How long does it take cocoa to grow

Patience is required to grow a cocoa tree, the plant whose pods are used to make chocolate. A cocoa seed takes three to five years to mature into a fruiting tree. Each tree can only produce a certain amount of seeds. And those seeds aren’t the same as those from the parent plant. The genes in the seeds are a jumbled mess.

Cocoa yield per hectare in Nigeria

The cocoa yield in Nigeria has been steadily declining since 2008. This is due to several factors, including the drought that affected much of Africa in 2011 and 2012, which left many Nigerian farmers without food or water for their farms. Coupled with climate change, this led to an increase in pests and diseases among plants.  The government has tried to help by providing improved farming practices that promote sustainability, but it doesn’t seem like they are working yet.

Is growing cocoa profitable?

Cocoa is one of the most valuable crops in Nigeria. It’s used to produce chocolate, cocoa powder, and other cocoa products. When you think about it, these are some pretty amazing benefits for a single plant! With that said, is growing cocoa profitable?

Cocoa is a tricky crop that requires a lot of expertise and experience to grow. It can be difficult for Nigerian farmers inexperienced with cocoa farming to know if it’s worth the effort. The answer depends on many factors, including weather conditions, what type of soil you’re using, your land size, the region in which you live, and whether or not there is an established market for your product.

How much does a cocoa farmer earn a year?

Nigeria is the world’s leading producer of cocoa beans, but the farmers that work with them are not being paid enough for their efforts. The average income for a Nigerian cocoa farmer is $1,000 annually. This may seem like a lot of money to many Westerners, who might make about half of this amount in an entire year on their jobs. But considering what it takes to grow cocoa beans and harvest them on time – working long hours in high temperatures without proper protection from exposure to pesticides or other harmful chemicals – this annual income hardly seems worth it.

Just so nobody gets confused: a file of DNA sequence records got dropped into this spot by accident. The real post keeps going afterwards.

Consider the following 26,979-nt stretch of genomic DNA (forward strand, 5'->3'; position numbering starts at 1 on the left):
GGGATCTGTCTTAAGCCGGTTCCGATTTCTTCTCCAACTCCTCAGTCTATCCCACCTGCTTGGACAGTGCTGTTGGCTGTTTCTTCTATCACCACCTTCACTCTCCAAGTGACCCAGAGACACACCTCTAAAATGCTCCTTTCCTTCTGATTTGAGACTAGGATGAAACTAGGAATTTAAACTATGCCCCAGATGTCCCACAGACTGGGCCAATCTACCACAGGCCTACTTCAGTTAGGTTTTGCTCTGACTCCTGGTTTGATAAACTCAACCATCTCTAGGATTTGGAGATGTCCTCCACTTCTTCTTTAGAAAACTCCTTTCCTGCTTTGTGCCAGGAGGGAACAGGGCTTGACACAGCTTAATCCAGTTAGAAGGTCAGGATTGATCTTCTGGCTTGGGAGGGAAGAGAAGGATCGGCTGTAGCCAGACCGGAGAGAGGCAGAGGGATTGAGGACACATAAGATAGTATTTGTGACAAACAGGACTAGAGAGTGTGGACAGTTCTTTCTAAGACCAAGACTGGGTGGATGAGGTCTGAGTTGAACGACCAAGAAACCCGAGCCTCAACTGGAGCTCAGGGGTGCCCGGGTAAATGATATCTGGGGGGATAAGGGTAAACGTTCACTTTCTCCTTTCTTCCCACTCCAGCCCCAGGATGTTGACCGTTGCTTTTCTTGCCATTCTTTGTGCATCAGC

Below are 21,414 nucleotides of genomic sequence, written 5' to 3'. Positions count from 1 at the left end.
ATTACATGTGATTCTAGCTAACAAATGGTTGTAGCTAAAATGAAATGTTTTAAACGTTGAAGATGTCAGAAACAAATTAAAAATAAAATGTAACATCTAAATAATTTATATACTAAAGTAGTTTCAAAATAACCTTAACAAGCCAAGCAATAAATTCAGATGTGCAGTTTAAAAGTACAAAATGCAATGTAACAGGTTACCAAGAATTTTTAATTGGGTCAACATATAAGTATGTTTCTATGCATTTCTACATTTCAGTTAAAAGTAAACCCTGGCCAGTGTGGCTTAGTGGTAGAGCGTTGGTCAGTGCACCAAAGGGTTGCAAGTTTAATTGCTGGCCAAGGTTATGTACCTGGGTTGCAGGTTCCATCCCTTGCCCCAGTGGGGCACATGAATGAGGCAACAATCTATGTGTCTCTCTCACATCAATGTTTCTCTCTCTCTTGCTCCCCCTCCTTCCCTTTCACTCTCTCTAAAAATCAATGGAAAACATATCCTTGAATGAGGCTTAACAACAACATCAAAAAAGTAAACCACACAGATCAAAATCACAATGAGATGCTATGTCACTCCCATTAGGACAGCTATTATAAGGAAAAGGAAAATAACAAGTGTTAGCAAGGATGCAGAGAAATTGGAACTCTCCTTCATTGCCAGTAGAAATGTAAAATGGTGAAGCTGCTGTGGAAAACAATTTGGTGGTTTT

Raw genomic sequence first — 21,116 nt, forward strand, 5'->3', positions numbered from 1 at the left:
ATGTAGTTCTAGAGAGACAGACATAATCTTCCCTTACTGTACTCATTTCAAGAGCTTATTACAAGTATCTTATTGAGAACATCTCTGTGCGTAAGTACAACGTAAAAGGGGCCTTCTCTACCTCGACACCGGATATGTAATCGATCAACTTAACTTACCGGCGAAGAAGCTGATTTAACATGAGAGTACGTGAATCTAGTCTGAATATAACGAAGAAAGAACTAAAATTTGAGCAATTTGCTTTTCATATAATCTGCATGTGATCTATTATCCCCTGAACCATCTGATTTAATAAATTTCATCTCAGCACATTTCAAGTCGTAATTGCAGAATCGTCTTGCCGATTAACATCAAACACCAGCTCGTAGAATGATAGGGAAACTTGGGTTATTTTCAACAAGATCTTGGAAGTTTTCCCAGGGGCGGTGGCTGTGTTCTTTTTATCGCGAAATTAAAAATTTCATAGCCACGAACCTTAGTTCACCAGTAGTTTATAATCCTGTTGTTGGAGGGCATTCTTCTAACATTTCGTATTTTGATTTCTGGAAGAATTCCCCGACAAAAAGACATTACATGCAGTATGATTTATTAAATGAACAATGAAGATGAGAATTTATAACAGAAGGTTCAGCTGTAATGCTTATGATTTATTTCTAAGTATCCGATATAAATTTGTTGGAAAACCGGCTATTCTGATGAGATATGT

What is the current price of cocoa?

A tonne of cocoa now sells for anywhere between N700,000 and N750,000, depending on where it is purchased. The prices of cocoa per tonne in various cocoa-producing regions in Nigeria are shown below:

Which country is the world’s largest producer of cocoa?

With 2,034,000 tonnes of cocoa beans produced in 2017, the Ivory Coast is by far the world’s biggest cocoa producer, providing almost 30% of the world’s cocoa beans. The cocoa business is very significant to the country’s economy, accounting for 40.2 percent of export revenue.

Where can I sell cocoa in Nigeria?

Many Nigerian farmers lack access to markets where they can sell their cocoa beans. The following are Nigeria Cocoa Dealers and Suppliers:

  • 1Cocoa Association of Nigeria. RB 2, Ondo State Industrial Park Ilesha Benin Expressway, Akure, Ondo State Nigeria.
  • 2Tripplesea Limited. 4 Bashiru Oweh Street, Ikeja, Lagos State Nigeria.
  • 3BOS Natural Resources Limited.
  • 4Omjas Farm.
  • 5Usha Cooperative.

What are the three largest chocolate companies in the world?

RankCompanies2019 Net Sales (US$ billion)
1Mars Wrigley Confectionery (USA)18
2Ferrero Group (Luxembourg / Italy)13
3Mondelēz International (USA)11.8

Why are cocoa farmers so poor?

It’s a common misconception that cocoa farmers are rich and live in mansions. Most cocoa farmers live in poverty and struggle to feed their families.  The cost of living has increased dramatically, and wages have not kept up with inflation rates. Cacao trees take years to mature before the farmer can harvest anything from them, so many farmers will borrow money at high-interest rates just to plant more cacao trees. Then they wait until the tree matures before harvesting it for their next crop, which means they will be paying high interest rates twice as long even though they may only make one good harvest per year. This cycle of debt is crippling many African countries like Nigeria.


We’ve walked through the steps to start your cocoa production business in Nigeria. From where you can buy land, how much it will cost, and what crops to grow on that land, we hope this has been helpful for any potential entrepreneurs interested in starting a cocoa farming business or investing in one already established.

We also want to provide some context about why many of these farmers are so poor despite producing such an important crop. The global demand for chocolate is going up faster than new producers have entered the market. In contrast, prices have plummeted due to increased competition from other countries with lower labor costs. This means that there may be more opportunity today for those who would like not only a small farm but a larger operation.

By Nwankwo Uche

I am a writer and a blogger who love to inspire and support startup business owners